In addition to the monetary cost, the mystery behind the loud pop and the bubbles’ ability to remain fizzy make for good sidebar conversation at these bottle-popping events. Of course, the pressure released once the cork is removed from the bottle is the cause of the loud pop. But now that the bottle is open, how long will the wine stay bubbly? A Stanford University study shows that leaving a bottle untreated will leave you with more bubbles after 26 hours than one with alternate methods of preservation [source: Zare]. The myth that a silver spoon will preserve the fizz has been scientifically dispelled.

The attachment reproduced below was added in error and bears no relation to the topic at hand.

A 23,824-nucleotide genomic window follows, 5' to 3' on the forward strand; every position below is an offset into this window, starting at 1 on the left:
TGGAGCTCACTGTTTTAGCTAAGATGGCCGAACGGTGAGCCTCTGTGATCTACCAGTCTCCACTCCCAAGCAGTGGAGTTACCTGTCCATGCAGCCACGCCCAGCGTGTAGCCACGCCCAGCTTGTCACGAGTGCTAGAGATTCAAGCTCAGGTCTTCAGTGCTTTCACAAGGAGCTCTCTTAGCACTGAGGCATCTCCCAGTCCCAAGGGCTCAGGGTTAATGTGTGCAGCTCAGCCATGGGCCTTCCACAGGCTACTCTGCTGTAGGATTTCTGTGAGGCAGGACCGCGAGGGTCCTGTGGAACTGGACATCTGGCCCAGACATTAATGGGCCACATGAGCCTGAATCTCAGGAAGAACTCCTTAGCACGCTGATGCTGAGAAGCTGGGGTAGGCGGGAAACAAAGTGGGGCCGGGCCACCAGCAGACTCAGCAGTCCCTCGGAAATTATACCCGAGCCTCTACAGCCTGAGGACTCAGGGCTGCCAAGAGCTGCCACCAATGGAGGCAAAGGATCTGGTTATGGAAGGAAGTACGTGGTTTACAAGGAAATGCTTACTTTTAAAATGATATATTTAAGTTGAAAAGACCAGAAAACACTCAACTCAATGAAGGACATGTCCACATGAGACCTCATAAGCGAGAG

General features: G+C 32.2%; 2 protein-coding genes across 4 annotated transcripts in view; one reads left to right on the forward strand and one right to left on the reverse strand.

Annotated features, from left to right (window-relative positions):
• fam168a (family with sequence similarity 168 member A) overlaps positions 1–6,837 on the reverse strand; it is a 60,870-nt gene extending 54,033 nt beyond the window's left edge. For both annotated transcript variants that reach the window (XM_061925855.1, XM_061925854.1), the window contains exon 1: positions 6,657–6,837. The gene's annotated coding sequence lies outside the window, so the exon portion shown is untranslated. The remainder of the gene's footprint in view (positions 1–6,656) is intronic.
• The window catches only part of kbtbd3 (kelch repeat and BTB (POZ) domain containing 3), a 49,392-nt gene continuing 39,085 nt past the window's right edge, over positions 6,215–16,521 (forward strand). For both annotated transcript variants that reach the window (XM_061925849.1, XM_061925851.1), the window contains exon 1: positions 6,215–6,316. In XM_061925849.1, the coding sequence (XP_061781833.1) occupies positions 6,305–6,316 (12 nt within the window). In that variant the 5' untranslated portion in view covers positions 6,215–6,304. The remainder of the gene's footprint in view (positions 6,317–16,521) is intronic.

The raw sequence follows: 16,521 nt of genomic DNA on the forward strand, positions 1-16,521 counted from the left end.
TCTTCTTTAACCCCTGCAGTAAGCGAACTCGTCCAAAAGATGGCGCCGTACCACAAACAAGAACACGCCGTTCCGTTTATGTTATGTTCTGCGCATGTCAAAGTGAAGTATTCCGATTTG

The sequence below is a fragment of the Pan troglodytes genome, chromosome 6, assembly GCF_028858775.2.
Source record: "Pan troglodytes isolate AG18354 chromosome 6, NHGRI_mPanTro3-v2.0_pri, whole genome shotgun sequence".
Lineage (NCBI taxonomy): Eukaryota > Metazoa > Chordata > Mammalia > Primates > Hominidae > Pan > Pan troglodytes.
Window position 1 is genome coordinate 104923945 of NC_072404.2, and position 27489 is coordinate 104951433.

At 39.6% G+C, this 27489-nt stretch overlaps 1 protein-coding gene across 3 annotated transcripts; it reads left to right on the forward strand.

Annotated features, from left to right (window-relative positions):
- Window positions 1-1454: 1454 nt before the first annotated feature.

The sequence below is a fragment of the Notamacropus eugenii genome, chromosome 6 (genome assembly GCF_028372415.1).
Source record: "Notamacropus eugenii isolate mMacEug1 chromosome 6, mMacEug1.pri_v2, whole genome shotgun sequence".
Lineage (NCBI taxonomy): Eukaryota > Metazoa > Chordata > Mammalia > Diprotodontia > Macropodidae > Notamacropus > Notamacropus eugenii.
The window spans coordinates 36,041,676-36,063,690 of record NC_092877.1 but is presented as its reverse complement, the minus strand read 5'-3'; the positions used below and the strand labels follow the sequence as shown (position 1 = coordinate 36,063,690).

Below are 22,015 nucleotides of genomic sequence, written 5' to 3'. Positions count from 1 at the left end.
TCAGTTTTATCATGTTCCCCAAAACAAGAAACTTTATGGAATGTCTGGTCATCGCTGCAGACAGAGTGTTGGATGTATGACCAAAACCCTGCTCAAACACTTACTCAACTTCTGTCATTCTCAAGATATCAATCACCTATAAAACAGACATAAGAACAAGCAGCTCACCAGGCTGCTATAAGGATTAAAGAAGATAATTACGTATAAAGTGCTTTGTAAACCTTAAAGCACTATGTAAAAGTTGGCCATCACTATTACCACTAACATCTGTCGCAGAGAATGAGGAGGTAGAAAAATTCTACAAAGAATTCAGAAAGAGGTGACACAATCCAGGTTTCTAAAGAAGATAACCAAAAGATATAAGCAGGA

** Make sure to read my new magazine B! Inspired, a lifestyle magazine for the person looking to live the best life! Our preview/soft launch issue now online and available for download.

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By Bren
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Comments

    Madelyn says:

    I was in Reims and Epernay this past Summer visiting the M&C and VC houses… owned by the same parent company, but with different production philosophies.

    Your article took me back to my trip… Thanks